Simply put it is the RADIATED heat WE feel that seems to bother most peeps. Add into that the temp gauges on the Voyager and Vaquero that has that needle "getting up there" kind plays mind games on us.

On the 1700's the fan kicks in when the coolant temp is at about 195-200 dg and that is certainly in the right temp range. Lotsa sportbikes have their fans kicking in at 210-218 dg, much higher than our skoots.

Changing to a better coolant will slow down the upward temp rise in slower traffic where you don't have as much airflow thru the radiator.

Of course using a good synthetic oil will also reduce engine/coolant temps, but unless you are in a state like Texas where the temps are in the 110 dg area, 20-50 is more of a liability than an asset as compared to the recommended 10-40.

In the heat of last summer (south fla is nowhere's near as hot as some areas) I deviated from the 10-40 I had used for over 41,000 mls and changed to 20-50 to see if there would be any benefits over the 10-40.

The first thing I noticed was there was a loss in acceleration, was very noticeable. Took more throttle to git up n go.The next thing was a loss in mpg and that it also ran slightly hotter. There was no change in shifting or engine smoothness. Since it takes power FROM THE ENGINE to spin the oil pump and pump the oil, the higher viscosity oil took more power from the engine than the 10-40. This was backed up by a loss of mpg, but within about 2000 miles the acceleration and mpg seemed came back to what it had been all along. There certainly was no benefits to the 20-50 down here even in the summertime when I did this comparison. The 20-50 is less optimum in areas that are cooler.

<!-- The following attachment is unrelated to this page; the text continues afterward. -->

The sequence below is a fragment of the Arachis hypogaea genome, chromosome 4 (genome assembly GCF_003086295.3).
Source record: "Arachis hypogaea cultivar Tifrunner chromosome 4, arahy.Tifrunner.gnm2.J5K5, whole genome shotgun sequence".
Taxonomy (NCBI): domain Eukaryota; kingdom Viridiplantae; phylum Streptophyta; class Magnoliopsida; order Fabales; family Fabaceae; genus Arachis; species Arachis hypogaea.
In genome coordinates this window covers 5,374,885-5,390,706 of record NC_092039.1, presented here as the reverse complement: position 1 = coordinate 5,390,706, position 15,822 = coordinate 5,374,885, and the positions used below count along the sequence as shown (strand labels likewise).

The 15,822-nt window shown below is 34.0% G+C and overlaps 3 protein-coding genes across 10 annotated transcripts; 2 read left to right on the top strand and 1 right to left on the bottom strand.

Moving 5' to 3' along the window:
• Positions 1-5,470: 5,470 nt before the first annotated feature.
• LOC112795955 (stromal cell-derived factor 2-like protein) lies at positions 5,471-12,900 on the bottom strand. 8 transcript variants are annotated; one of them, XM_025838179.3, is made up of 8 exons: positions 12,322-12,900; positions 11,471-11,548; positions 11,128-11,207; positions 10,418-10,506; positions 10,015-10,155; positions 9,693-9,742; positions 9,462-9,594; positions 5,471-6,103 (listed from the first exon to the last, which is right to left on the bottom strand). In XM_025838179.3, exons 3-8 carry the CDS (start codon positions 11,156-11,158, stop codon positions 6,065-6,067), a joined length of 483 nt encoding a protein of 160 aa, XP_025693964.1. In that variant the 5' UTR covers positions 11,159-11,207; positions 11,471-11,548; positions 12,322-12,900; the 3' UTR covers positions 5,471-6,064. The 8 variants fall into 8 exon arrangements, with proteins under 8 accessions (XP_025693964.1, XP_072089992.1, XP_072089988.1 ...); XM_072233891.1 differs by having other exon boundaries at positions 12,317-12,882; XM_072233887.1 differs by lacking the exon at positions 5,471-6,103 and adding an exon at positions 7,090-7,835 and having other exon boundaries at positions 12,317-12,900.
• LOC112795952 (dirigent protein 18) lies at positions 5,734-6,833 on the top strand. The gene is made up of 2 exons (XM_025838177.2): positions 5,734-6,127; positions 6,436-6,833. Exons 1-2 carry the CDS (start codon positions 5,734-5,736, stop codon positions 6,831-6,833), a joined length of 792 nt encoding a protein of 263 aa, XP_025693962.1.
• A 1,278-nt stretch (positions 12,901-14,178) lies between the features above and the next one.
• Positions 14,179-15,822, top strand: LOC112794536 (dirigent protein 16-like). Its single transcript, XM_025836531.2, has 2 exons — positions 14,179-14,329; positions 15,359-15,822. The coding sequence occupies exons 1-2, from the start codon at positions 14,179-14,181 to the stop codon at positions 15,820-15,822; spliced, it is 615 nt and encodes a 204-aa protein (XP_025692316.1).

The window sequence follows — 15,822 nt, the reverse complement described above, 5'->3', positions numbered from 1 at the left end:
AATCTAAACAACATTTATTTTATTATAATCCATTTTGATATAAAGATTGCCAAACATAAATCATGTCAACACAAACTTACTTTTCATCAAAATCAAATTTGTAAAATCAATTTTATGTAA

For so many years our dyno policy is to NOT change oil during a tuning session as new oil quite often will cause an 2-4 drop in H.P., doesn't make the customers happy!!

Also on the 1700's not only are the heads liquid cooled but also the top 1/3 of the cylinders are liquid cooled. The cylinders have a water jacket that completely surrounds the upper third of the cylinder bore.

RACNRAY